|Pigs infected with the African swine fever are forced to be culled in Thanh Binh commune of Chuong My district in Hanoi. (Photo: Tat Dinh)
In an official letter sent to cities and provinces nationwide on May 26, the ministry stated that there remains a high risk of the epidemic spreading widely and seriously affecting the re-breeding of pig herds along with the supply of pork.
Local administrations have therefore been requested to establish working groups, with technical staff being sent to outbreak areas in order to handle and prevent epidemics from spreading further, in addition to controlling the transportation and trade of pigs in both farms and slaughterhouses.
According to the Department of Animal Health, the main reason for the re-occurrence of outbreaks of the African swine fever is that many farmers have reared their herds from piglets of unknown origin which have been purchased from markets or traders.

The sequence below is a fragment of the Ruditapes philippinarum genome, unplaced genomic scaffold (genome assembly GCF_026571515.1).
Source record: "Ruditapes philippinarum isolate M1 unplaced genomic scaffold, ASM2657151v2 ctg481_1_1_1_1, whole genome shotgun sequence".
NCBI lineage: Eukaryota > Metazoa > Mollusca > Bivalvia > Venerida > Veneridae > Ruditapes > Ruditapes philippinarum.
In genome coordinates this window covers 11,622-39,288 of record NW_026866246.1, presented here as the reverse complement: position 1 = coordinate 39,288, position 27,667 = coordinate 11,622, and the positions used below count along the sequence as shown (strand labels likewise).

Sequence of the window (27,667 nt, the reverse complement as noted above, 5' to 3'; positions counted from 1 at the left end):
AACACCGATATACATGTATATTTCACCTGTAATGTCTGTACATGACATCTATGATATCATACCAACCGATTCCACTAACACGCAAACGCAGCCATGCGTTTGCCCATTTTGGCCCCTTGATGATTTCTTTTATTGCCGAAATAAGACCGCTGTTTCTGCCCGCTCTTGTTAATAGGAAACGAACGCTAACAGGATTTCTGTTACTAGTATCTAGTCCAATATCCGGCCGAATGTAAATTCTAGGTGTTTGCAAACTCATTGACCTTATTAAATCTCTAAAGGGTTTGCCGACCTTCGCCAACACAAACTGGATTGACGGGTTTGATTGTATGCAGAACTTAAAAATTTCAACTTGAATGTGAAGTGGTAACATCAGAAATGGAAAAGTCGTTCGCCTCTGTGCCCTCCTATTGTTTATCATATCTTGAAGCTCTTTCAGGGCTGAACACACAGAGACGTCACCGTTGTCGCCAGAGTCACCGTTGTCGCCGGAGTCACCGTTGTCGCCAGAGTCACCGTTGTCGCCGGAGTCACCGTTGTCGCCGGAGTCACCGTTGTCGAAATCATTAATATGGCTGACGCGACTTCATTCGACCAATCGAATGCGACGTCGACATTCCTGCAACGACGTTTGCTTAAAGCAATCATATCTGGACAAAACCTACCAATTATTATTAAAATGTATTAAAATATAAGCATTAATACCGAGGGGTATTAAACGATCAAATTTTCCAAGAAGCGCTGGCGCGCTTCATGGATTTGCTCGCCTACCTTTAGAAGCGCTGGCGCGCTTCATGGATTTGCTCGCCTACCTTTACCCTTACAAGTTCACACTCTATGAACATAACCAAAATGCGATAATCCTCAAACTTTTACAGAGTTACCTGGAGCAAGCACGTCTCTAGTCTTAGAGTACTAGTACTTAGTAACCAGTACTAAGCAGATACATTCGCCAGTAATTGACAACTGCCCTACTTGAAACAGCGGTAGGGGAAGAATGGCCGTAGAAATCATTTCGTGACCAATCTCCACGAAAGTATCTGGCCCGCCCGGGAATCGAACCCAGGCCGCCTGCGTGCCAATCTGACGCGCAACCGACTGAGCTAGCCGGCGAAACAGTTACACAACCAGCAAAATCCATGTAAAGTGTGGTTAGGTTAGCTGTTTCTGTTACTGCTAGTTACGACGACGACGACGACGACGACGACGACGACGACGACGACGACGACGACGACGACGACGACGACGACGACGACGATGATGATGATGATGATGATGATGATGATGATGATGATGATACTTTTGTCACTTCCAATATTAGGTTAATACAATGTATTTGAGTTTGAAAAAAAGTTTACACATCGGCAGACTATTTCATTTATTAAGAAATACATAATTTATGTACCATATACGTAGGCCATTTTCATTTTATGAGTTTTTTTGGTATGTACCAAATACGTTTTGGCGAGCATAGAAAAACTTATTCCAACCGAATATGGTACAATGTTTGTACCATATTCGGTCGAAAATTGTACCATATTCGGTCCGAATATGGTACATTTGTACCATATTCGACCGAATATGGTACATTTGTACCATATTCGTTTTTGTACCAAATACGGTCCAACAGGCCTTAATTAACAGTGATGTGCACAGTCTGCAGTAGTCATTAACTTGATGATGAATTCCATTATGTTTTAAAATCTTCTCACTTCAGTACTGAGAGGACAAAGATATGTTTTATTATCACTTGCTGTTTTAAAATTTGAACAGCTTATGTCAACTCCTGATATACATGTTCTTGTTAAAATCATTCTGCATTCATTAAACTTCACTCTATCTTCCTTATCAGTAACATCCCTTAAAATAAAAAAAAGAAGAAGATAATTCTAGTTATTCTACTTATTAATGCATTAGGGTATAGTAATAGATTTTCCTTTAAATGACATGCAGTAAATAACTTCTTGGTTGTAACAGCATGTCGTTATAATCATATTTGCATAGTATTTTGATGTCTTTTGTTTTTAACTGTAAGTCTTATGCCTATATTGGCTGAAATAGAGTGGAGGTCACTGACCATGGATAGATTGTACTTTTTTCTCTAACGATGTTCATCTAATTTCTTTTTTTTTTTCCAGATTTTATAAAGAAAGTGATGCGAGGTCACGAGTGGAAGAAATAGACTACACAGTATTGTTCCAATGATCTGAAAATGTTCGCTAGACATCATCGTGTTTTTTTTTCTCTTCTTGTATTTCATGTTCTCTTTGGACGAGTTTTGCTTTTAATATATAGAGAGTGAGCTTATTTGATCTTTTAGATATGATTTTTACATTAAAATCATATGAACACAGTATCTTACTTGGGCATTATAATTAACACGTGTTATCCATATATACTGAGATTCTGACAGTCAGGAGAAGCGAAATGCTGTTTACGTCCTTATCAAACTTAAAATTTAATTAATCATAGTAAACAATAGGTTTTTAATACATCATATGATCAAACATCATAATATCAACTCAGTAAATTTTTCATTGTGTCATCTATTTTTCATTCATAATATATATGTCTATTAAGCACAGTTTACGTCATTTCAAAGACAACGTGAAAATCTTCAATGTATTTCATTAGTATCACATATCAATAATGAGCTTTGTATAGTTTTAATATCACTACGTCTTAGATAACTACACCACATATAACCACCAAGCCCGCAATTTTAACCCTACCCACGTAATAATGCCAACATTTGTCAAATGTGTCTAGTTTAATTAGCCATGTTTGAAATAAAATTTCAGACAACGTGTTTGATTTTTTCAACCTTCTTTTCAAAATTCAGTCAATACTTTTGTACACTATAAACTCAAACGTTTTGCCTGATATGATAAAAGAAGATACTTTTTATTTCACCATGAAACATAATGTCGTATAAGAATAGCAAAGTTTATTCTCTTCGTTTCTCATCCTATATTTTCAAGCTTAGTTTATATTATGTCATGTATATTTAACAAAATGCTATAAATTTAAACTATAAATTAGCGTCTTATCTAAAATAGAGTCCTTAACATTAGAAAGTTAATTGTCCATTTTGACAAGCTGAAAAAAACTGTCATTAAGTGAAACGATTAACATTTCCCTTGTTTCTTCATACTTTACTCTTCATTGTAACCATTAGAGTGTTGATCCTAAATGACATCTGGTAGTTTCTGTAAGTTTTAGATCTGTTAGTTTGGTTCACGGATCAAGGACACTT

In total, 20 localities across the country are confirmed to have been hit by fresh cases of the African swine fever. They include Hanoi, Lang Son, Cao Bang, Bac Kan, Tuyen Quang, Bac Ninh, Quang Ninh, Lao Cai, Son La, Hoa Binh, Phu Tho, Ninh Binh, Nghe An, Ha Tinh, Quang Tri, Thua Thien-Hue, Quang Nam, Dak Lak, Dak Nong, and Ba Ria-Vung Tau.
The initial outbreak of the African swine fever began in February 2019, with the epidemic spreading to 63 cities and provinces nationwide. Approximately 6 million pigs weighing a total of nearly 340,000 tonnes have been culled, accounting for 8% of the country’s output of pork meat.
The decline of output has seen the price of pork skyrocket since the end of 2019, with even the price of live pigs reaching VND103,000 per kilogram.